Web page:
I love the patterns found in vintage indigo mud cloth textiles, but I’ll never be the girl with any dark blue in her Christmas decor. I decided to try out the same dyeing pattern using madder root on linen to create a tree skirt with a bit of a bohemian vibe. Madder root in different amounts can offer colors ranging from a blush pink to a brick red, so it’s a great natural dye to use if you enjoy a bit of pink or mauve. It plays well with candy cane stripes and brass accents!
Tree Skirt Supplies:
-one yard of wide bolt 100% linen
-one yard of wide bolt felt
-two yards of white pom pom trim (optional)
–100 wooden clothespins
-2 tablespoons alum for mordanting
–20 quart stainless steel pot (can’t be used again for cooking)
-stainless steel ladle or wooden dowel (can’t be used again for cooking)
-1/2 ounce-3 ounces of madder root powder extract depending on your desired shade
-access to a stovetop
Preparing Your Fabric
To prepare your linen for dyeing, wash it with a mild detergent in hot water. This will remove any oils from processing in order for the dye to best attach to the fibers. Make sure you are using 100% linen and not a linen/poly blend.
Before you start cutting your fabric, fill your pot 3/4 full with hot water. Set it on the stove on medium-high heat. Add 2 tablespoons of alum and stir to dissolve. Add 1/2 ounce of madder root for blush pink, 1 1/2 ounces for mauve, and 3 ounces or more for a darker mauve-brick red. Stir to dissolve, cover and bring pot to a simmer. Do not let it boil or it will muddy your color.
Step One: Cut your linen and your felt to measure 1″ wider than you want your tree skirt to be. I usually fold my fabric in half vertically and then in half horizontally, then make a compass using two pens and some yarn to draw perfect circles on top of your fabric.
Cut your circles out and then cut a smaller circle near the center for the tree stand opening. Finally, make a cut from the outside to the inner circle on both pieces of fabric.
Step Two: On the linen only, imagine it has lines on it like a cut pizza. Pinch up on each of those lines and attach six clothespins so that they’re evenly spaced.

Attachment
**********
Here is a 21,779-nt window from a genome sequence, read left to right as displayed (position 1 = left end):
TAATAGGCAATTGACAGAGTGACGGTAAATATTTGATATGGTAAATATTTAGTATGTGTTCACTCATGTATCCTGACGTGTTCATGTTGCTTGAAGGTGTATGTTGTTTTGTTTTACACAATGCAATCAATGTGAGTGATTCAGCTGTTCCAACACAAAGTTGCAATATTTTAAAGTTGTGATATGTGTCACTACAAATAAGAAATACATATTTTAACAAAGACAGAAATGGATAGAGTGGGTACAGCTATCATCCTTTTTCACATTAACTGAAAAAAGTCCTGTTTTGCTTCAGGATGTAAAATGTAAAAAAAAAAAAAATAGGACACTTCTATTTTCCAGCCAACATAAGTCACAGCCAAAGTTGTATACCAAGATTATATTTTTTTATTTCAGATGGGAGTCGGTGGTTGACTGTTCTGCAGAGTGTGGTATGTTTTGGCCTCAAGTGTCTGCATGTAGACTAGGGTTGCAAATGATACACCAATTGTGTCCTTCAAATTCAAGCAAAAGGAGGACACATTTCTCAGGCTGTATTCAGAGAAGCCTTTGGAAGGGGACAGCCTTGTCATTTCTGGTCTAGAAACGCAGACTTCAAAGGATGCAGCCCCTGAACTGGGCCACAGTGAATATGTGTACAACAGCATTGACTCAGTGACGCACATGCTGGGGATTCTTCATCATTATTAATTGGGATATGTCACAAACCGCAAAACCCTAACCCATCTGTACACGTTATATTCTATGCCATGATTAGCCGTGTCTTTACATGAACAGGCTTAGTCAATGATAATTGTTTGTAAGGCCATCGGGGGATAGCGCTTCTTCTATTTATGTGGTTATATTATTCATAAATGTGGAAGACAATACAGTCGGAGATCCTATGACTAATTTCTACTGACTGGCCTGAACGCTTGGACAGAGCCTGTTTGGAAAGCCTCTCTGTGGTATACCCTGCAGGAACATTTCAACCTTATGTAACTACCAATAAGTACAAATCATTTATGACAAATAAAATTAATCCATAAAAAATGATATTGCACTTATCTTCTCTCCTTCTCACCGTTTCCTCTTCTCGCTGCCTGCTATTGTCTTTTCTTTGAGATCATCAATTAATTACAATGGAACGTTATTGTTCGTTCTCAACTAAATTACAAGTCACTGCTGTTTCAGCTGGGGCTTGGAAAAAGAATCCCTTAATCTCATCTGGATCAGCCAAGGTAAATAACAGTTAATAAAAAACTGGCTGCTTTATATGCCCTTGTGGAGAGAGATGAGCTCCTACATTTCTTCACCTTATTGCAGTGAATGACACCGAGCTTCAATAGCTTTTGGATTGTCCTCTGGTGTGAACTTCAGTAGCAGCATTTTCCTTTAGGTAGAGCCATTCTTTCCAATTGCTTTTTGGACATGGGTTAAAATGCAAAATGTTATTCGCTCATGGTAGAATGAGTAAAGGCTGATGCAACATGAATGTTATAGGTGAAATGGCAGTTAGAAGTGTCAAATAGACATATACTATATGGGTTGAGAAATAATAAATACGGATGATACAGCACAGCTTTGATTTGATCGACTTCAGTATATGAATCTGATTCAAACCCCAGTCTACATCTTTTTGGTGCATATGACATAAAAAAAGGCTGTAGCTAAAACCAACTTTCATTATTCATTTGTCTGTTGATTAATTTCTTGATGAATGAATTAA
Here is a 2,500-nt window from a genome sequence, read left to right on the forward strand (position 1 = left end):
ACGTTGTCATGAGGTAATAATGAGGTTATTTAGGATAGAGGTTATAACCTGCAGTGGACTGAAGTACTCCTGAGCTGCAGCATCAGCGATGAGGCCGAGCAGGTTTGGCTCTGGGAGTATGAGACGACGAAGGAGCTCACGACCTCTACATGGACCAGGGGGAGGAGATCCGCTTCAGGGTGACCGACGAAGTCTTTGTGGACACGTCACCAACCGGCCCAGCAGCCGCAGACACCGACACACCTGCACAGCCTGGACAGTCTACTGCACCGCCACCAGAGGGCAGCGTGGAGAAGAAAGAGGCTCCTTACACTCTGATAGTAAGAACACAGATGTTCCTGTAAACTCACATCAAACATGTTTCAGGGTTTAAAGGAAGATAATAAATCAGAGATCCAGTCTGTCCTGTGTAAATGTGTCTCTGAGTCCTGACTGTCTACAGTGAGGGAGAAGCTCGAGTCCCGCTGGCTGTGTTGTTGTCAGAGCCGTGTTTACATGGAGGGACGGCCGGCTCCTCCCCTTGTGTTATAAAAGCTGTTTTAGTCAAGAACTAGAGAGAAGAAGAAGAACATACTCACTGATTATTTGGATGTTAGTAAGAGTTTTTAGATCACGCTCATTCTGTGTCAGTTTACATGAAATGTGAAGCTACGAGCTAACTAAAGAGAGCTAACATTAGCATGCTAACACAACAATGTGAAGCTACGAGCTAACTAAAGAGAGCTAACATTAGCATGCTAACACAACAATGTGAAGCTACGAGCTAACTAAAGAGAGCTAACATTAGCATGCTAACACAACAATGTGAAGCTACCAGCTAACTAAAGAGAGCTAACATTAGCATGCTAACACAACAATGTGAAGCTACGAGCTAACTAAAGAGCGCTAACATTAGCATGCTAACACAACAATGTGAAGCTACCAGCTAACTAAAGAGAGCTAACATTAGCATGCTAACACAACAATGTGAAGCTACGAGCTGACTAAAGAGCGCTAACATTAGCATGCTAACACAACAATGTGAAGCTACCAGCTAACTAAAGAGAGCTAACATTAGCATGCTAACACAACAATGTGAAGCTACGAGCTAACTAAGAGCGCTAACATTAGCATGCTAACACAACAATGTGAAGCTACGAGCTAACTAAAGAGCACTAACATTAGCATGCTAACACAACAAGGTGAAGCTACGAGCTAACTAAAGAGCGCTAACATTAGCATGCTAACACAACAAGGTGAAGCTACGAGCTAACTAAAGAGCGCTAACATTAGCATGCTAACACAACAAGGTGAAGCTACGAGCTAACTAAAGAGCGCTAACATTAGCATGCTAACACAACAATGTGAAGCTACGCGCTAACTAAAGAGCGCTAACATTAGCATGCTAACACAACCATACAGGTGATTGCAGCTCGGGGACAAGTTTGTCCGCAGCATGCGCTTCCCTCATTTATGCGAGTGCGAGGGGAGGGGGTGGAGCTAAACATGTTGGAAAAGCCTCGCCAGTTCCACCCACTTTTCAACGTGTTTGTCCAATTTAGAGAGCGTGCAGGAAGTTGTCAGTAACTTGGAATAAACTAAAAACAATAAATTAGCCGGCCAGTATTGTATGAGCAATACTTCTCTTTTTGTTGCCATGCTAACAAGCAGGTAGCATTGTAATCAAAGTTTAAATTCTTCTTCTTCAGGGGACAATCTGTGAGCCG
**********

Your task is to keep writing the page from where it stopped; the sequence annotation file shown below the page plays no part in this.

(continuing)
Step Three: Continue all the way around. The more pizza slices you imagine, the more clothespins you’ll need and the more dense your pattern will be.
Step Four: Carefully add your fiber to the dye pot and gently stir so you don’t disturb the clothespins. Leave in dye pot until you’ve reached desired color. It will dry slightly lighter. Remove clothespins, rinse with cold water, and hang to dry or dry in dryer. Iron flat.
Step Five: Next, place your dyed fabric and your felt on top of each other. There aren’t really right sides on either of these fabrics, but usually you would want right sides facing each other. Pin together along the perimeter. Sew along the perimeter so that you leave 1/4″ from the stitch line to the edge. Leave an opening the width of your hand.
Step Six: Pull right side out and iron flat so that the opening is turned inside. Pin the opening together.
Step Seven: Pin your pom pom trim along the edge and stitch it to your tree skirt using a coordinating thread. Then add some along the smaller circle near the top to frame it nicely. Hand stitch leftover felt strips to the bottom of your tree skirt along the opening to use as ties to keep things in place.
I love how it really pops against the white tree and the white floor of this room. Paired with so many gold and brass accents, it really warms the space up.
You can use these instructions to create whatever size tree skirt you need. This tree is only 5′ and not too wide so I kept my tree skirt a bit on the petite side to keep things in proportion. The felt backing on this piece could easily be used as the front if you decide you want something much simpler next year, but it really helps add some structure so the linen isn’t falling down in between the tree stand legs.
Not into the pom poms? Try a fringe trim instead or just leave it off completely. We love seeing what you make from our tutorials, so be sure to tag us when you share on Instagram! – Rachel